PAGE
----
FOLLETT V. GATEWAY REGIONAL HEALTH SYSTEM
EMPLOYMENT: WRONGFUL DISCHARGE CLAIM, EMPLOYMENT AT WILL
PUBLISHED: VACATING AND REMANDING
PANEL: VANMETER PRESIDING; THOMPSON, PAISLEY CONCUR
DATE RENDERED: 7/20/2007
This is an excellent primer on the issue of wrongful discharge based upon public policy against termination for refusal to violate the law. It delineates the three criteria necessary to maintain a claim and gives an analysis by the COA to the specific facts in the case. It provides a great yardstick to measure against a potential case. It is a must read.
Sharon Follett appeals from the Montgomery Circuit Court’s order granting summary judgment in favor of Gateway Regional Health System, Inc. (Gateway) and its CEO, Patrick Romano, on Follett’s claim of wrongful discharge. Follett, then the Director of Nursing at Mary Chiles Hospital, claimed she had been wrongfully discharged for her actions regarding two situations which occurred at the hospital during the year prior to her discharge. The first involved her reporting suspicions that an emergency room doctor was under the influence of alcohol while on duty. The other situation involved her involvement in reporting suspected emergency room billing irregularities at the hospital.
Under Kentucky law, an employer may ordinarily “discharge his at-will employee for good cause, for no cause, or for a cause that some might view as morally indefensible.” There is a narrow public policy exception to this “terminable at-will” doctrine, however, whereby an employee has a cause of action for wrongful discharge when the discharge is contrary to a fundamental and well-defined public policy as evidenced by existing law evidenced by a constitutional or statutory provision. An employee cannot be fired for refusing to violate the constitution or a statute.
As Follett alleges that she was discharged contrary to this explicit legislative statement prohibiting the discharge of employees in certain situations, she has based her claim upon an exception to the employment-at-will doctrine.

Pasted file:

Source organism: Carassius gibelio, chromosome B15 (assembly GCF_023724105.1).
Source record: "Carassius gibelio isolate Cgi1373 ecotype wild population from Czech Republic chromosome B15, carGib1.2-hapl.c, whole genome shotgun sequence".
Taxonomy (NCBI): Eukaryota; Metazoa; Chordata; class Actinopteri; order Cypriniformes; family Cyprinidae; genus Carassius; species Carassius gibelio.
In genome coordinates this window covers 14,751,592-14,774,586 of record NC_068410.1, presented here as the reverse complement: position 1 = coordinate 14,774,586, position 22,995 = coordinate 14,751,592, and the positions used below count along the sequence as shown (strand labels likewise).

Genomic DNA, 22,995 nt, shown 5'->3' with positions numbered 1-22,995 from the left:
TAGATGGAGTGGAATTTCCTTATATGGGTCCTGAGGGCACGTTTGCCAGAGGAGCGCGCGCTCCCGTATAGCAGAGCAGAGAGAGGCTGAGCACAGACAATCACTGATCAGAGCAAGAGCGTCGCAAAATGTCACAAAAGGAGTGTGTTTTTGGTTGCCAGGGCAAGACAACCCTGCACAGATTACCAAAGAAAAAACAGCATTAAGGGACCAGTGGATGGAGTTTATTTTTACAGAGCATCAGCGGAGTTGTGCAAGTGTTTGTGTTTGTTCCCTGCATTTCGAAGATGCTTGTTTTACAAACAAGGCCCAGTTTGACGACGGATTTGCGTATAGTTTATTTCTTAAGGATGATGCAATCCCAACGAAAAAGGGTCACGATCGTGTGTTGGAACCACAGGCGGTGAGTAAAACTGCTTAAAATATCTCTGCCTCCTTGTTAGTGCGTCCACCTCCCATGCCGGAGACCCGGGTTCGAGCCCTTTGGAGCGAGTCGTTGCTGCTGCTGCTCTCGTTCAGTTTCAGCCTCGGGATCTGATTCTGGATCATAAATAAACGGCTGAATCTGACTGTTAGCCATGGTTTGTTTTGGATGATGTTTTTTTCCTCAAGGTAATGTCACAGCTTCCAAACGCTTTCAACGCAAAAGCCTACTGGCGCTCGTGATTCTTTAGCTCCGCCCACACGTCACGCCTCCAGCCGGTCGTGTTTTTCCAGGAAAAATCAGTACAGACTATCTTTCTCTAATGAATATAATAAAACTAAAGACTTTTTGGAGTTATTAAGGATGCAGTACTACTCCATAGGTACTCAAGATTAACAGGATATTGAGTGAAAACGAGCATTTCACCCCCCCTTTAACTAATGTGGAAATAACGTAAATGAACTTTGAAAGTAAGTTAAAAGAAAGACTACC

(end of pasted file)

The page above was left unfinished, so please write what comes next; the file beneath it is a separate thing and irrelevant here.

As there is rarely a case where a plaintiff has a “smoking gun” to prove improper motive, a plaintiff must frequently “rely on circumstantial evidence and the inferences that can be drawn therefrom to make his or her case.”
Either KRS 311.990(6) or KRS 205.8465 may form the basis for a wrongful discharge claim, and thus, genuine issues of material fact exist as to whether Follett was engaged in a statutorily-protected activity when she advised her staff members to report the matter.
Considering all of the circumstances, Follett has alleged facts to establish a sufficient connection between her protected activity and her discharge, with the result that the circuit court erred by granting summary judgment against her.
Finally, Follett presented evidence from which a jury could disbelieve Romano’s proffered reason for discharging her. Romano called Follett shortly before she was to leave on vacation in February 2003 and told her not to complete any additional pay raise forms until they discussed the matter.
Based upon all of this evidence, a jury reasonably could infer that Follett’s involvement in reporting the billing irregularities, and her involvement in reporting the physician issue to the investigator, were substantial and motivating factors but for which Follett would not have been discharged. Thus, genuine issues of material fact exist as to whether she was wrongfully discharged.
By Paul Schurman and Michael Stevens